God's purpose is to reproduce Himself. It is to create His image in us, and that requires personal overcoming and personal faithfulness in the experiences of life. That is not something that someone can do for another. Mr. Armstrong could not do that. That is something that each one of us has to do for ourselves, and this is something that rests upon the quality of our own personal relationship with God. It is in this very area that it helps greatly to see ourselves as involved as part of a cause.
Let me illustrate it this way. A marathoner is one who wants to run 26 miles in a race for fame and fortune. Well that is his cause, and the result of having that cause is that he prepares himself to achieve his cause through all of the practice that he goes through, enduring that in order to achieve it. But you see, he has a cause, and it provides the motivation to overcome the physical deficiencies in order to be prepared to finish the race.
The word "cause," according to Webster's New Dictionary means "anything producing an effect or a result." Let us begin to expand and build on that. It also means "any objective or movement that a person or group is interested in and supports, especially one involving social reform." That is a very interesting one, because that is exactly what we are involved in.
Webster's Lexicon of The English Language says this: "The side taken in a contest between individuals or political or religious movements." Let me give you some synonyms. There are scores of synonyms for this word, but I will use some that are, say, appropriate to this sermon. Synonyms for the word "cause" are: prime mover, instigator, producer, generator, trigger, justification, reason, initiator.
You see what a cause does is it motivates and gives a person resolve, just like the marathoner. It gives the person resolve to produce change, like social reform. So a person joins a movement. He joins a political party because that party's philosophy is going to produce the kind of social change that he feels is in agreement with his ideals. We have to have some of that same sense, and we also have to see that this cause is greater than ourselves. And if the cause is greater than ourselves, we will even go to the extent of sacrificing our lives for it. That is what patriots do in the midst of a war. They see the war as a cause for them to give their lives. They will go to that extent, and so it motivates them to heroic deeds that will produce the victory that they feel is necessary in order for their country to succeed. Well, our country is the Kingdom of God, and God is involved, and He has involved us in a cause, and that cause is to reproduce Himself in us, and a great deal more besides.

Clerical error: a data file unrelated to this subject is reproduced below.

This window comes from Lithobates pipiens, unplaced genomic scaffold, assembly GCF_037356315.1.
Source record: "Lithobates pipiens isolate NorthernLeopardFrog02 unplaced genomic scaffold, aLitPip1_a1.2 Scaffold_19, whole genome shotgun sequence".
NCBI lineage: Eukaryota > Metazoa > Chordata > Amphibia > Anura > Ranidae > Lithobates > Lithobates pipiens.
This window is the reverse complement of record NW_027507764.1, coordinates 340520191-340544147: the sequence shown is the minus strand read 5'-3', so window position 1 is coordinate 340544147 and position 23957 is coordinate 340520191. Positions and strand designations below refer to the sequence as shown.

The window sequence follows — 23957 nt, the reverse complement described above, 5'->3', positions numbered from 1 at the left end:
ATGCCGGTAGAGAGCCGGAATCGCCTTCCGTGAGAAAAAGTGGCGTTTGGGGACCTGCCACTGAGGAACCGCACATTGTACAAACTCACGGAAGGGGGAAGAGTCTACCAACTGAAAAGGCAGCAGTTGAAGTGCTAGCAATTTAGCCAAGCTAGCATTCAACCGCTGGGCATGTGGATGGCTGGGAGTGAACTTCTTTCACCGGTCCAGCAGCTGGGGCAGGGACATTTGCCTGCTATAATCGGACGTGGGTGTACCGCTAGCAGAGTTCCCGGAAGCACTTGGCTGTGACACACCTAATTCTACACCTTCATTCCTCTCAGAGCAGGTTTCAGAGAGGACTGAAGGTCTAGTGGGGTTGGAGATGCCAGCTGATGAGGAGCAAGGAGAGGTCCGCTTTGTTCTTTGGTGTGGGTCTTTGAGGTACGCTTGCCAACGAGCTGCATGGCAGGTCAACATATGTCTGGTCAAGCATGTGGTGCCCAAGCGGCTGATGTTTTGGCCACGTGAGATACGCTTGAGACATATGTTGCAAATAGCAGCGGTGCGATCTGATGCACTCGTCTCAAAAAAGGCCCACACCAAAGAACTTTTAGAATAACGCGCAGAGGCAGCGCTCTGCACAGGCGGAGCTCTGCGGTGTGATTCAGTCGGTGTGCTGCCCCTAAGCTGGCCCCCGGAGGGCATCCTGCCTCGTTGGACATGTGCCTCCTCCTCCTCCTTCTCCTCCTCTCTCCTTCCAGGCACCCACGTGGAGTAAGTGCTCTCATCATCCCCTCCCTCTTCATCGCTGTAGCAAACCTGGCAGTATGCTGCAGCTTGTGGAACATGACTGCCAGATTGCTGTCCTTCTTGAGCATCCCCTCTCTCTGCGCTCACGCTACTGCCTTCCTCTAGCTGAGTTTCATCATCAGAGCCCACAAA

Now I also feel that it is in this area of whether we feel that we are involved in a cause that a person discovers whether his conversion is merely to words and feelings, or to the reality those words represent. That is one of the major factors that God is discovering in this trial that has hit the church—where peoples' beliefs really stand. Unfortunately, from my own perspective, I think that He is finding that many people have only been converted to what I call "to words." It is nothing but intellectual agreement or conversion to technicalities; but they are not converted to conforming, not converted to a personality that is Jesus Christ whom we are going to marry; not converted to a way of life implying character, conduct, and preparation for the reality of Christ's return, the establishment of the Kingdom of God, participating in a government, fulfilling God's cause of bringing all of mankind into the image of God. That is God's cause. He has enlisted us, called us into it to join in this cause with Him, so that when that time comes He has a group prepared to carry the cause on to the rest of humanity.
I know that the first time that I saw Les Miserables, that song at the intermission brought tears to my eyes, "Won't You Join In Our Crusade?" I thought of it in terms of what I was involved in. We are involved in a cause that is going to bring about the greatest cultural change that has ever occurred on the face of this earth. We have to be trained in order to be prepared for the time that this thing is really put into gear. We are part of an advance party that is being prepared for that, so that when that time comes, we will be ready. So our cause, individually and personally, is to yield to God's creative power, personally and individually in growing and overcoming so that when that time comes we will be ready.